A Hot Dog Wine Pairing

I'm a traditionalist; white wine doesn't pair with rib-eye and Cab doesn't pair with shrimp, period. However, when an opportunity presents itself to pair my wines with hot dogs, I don't see much downside. It's a hot dog, I can drop the pretense.

The pairings were done on a working crush pad at the winery and I chilled my wines before eating the hot dogs (it's 100 degrees up in Healdsburg).

The first dog incorporated a Southwest or Tex-Mex flavor profile; the second is a spin on a banh mi Vietnamese sandwich.

Tex-Mex Hot Dog with the 2014 Mastro Scheidt Il Bruno Sangiovese

The Tex-Mex style dog used a Niman Ranch uncured hot dog, a smear of paprika honey mustard on each side of a normal hot dog bun, some pickled jalapeno pineapple salsa, corn cotija salsa and finally a few pieces of fried chorizo on top. The acid and heat from the jalapeno pineapple salsa combined with the cotija cheese are what bring this hot dog to the next level. Sweet, savory, hot, pickled, cool and fat from the chorizo and hot dog for some reason all work with my Sangiovese. I'm not just saying it, it works, but I wouldn't have ever thought to pair all this stuff together with a Sangiovese.

Corn and cotija salsa

Corn and cotija salsa

Banh Mi Hot Dog with the 2015 Mastro Scheidt Hunter White Wine

The minute I heard "banh mi" I thought of my white wine blend. Since the first vintage, my white wine, The Hunter, has always had citrus flavors which allow generally solid pairings with Thai and Vietnamese foods. With the addition of Muscadelle to The Hunter in 2015, a wider range of spicy flavors have begun to pair well with my white wine.

The Banh Mi hot dog had some lightly pickled hot red chili which added zing and heat to the hot dog and paired off with The Hunter well. Add the richness of a peanut sauce and the fat from the Niman hot dog, and the citrus flavors in the wine cut through, again harmoniously. The hot dog itself was fun because it plays on textures, heat, Thai/Vietnamese flavors that is so far away from a ballpark hot dog, I'm surprised more people don't demand more condiments at the ball game.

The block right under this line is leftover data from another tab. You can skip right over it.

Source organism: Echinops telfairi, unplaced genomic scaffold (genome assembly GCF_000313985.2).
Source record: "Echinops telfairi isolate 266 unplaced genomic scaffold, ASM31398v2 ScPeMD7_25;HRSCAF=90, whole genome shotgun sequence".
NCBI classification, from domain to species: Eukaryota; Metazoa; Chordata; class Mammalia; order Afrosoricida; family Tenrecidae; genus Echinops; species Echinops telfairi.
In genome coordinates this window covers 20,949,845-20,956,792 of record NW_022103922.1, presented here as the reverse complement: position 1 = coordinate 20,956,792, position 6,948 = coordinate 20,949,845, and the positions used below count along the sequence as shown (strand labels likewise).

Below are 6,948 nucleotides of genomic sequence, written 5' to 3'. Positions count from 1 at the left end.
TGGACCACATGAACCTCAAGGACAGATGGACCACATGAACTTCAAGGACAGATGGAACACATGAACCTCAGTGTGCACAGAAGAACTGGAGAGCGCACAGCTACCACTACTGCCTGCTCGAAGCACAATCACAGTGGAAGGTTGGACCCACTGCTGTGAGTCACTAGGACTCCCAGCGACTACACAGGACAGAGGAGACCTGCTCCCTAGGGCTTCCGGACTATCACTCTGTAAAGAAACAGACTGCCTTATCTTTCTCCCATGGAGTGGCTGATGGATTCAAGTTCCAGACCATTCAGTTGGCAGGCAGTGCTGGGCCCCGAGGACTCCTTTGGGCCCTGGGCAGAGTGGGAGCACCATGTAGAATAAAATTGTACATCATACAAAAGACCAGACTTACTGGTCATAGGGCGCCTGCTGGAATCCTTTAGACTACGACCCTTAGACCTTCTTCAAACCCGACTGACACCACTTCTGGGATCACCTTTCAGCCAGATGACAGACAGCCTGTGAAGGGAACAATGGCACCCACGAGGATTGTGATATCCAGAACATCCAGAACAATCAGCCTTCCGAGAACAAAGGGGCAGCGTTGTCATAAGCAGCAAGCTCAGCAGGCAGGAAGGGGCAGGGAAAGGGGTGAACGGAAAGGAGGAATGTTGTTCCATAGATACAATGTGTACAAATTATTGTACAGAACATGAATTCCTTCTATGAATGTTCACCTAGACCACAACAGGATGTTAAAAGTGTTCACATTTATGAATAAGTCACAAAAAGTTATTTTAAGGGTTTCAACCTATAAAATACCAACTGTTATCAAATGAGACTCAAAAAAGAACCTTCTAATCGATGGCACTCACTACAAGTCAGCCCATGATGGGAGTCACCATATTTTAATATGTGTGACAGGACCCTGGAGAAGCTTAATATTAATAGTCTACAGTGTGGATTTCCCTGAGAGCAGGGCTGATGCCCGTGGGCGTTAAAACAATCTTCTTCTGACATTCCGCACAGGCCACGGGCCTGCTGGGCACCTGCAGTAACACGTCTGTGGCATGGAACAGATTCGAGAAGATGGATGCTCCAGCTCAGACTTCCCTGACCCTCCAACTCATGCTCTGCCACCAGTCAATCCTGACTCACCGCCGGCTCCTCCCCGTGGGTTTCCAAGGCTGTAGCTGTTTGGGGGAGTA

Chili and peanuts for my hot dog

Chili and peanuts for my hot dog

D.Scheidt Backyard Garden 2012

Let's get something clear...I hate yard work.

Mowing the lawn, raking leaves, raking the other neighbor's leaves and pine needles pretty much all sucks. The smell of freshly cut grass does nothing for me because I can't smell it over the lawn mower exhaust to begin with. If I want to smell freshly cut grass, I'll open a bottle of Sav Blanc.

However, I'm willing to put in good labor for fruit. Makes sense, I make wine. So I'm willing to put in whatever effort it takes to have great tomatoes all summer long. I'm reasonably hard-core about NOT buying tomatoes in December or any other month in California other than the summer months. Canned tomatoes are just fine for sauces and stews in the winter anyway.

So planting 18 tomato plants this season, along with 4 basil plants, should allow me to get my fix in for the season. For those that care, I have included a diagram of the plantings as well as a picture of the garden area. The other two trees on the right are Apricot and Orange. The Apricot tree has bloomed and I will take measures to eliminate any bird/critter threats to my plants and trees.